*I had to report to work at 6:30 am Thanksgiving morning. I always leave an hour early to avoid any unforeseen delays.
So when I walked out the front door and got into my car on schedule I was feeling good – until my car wouldn’t start. It was one of the first cold days in Dallas.
Temperatures had dropped below 40 degrees when it usually was above 65 even in November. My battery was dead, and usually that’s not a problem for me, because I drive a stick shift.
Today it was a problem. I was parked in an underground garage with no access to a hill or enough room for me to push the car to get up enough speed for me to jump in the driver’s seat so I could jump-start it. It was something I had done numerous times before. But this morning it wasn’t happening. As much as I pride myself on being self-sufficient, I was running out of time and out of options: I had to ask somebody for help.
I knocked on a few doors in my condo community, but nobody answered. I even tried to flag down passersby on the street, but nobody stopped. It was 5:30am on Thanksgiving morning. I probably wouldn’t have opened my door or stopped my car either, had it been running. As I waved with both arms extended at passing cars two men approached me on foot.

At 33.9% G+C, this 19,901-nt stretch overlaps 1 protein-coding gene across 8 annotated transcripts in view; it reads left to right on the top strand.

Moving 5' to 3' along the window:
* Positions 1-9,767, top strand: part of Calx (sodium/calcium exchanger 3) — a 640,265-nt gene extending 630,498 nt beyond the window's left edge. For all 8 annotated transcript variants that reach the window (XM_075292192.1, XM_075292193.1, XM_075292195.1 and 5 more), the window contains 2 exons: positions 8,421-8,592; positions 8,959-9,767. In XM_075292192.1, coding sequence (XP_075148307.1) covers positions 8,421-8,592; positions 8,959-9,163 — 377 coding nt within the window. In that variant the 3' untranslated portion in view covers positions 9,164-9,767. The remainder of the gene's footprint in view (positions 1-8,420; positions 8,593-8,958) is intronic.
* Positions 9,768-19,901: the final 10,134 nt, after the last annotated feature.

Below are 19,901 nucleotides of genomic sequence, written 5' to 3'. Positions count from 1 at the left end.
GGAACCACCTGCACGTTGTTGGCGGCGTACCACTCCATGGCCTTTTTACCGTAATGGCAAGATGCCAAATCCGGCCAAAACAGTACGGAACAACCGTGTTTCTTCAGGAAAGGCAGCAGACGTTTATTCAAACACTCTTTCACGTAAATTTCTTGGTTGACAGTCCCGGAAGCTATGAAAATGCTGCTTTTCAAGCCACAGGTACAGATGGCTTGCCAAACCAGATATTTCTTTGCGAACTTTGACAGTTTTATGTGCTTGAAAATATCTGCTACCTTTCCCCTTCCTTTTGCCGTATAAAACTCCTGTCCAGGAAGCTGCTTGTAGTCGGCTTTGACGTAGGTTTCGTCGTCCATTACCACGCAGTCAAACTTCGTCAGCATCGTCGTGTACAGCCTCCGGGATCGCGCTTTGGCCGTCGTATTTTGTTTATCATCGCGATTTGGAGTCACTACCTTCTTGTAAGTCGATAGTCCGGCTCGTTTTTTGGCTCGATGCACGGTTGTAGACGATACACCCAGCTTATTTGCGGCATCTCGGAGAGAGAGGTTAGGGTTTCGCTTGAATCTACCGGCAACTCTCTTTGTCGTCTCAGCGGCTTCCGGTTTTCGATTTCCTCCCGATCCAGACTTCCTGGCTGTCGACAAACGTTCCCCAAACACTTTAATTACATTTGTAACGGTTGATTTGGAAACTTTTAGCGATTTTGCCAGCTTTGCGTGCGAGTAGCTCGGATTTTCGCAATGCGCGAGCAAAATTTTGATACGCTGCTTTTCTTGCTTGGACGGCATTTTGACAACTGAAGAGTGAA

I explained my predicament. They helped me push the car to jump start it and I hurried to work. The next day I bought a new battery. The cost was $80.
Three weeks later I was driving home from work around 10pm and something “popped” under the dashboard. A fuse had blown, but the car kept driving. So I kept going. The next day I changed the blown fuse, drove to a lunch appointment and parked the car. Then my clutch cable broke in the parking lot of La Madeleine Restaurant.
I called my mechanic, the most reliable man in my life since I moved to Texas five years ago. He had my car towed to his shop, he found the part to fix it and eight hours later I was driving away. The tow, the clutch cable and the labor came to $300. That’s $300 I didn’t expect to spend on my car the Saturday before Christmas. Reliability costs.
Since moving to Texas I’ve had to replace the catalytic converter, the clutch (pedal and cable), the dashboard heating coil, and the radiator – three times. I don’t want to do the math to count the amount of money I’ve spent on this car to keep it running. I’ve practically rebuilt my 98 Ford Mustang. The only reason I haven’t gotten rid of it is because I don’t want to pay a new car note and after fifteen years a car is considered to be an antique. I’ve come to realize driving an antique means I don’t’ know if I’m going to make it from point A to B.
So if you’re looking for a quick tax write-off before the end of the year or you know someone who wants to play Santa Clause with no strings attached, all I want for Christmas is a new car that I don’t have to pay for.
Steffanie Rivers is a freelance journalist living in the Dallas, Texas metroplex. Email her at [email protected] for questions, comments or speaking inquiries.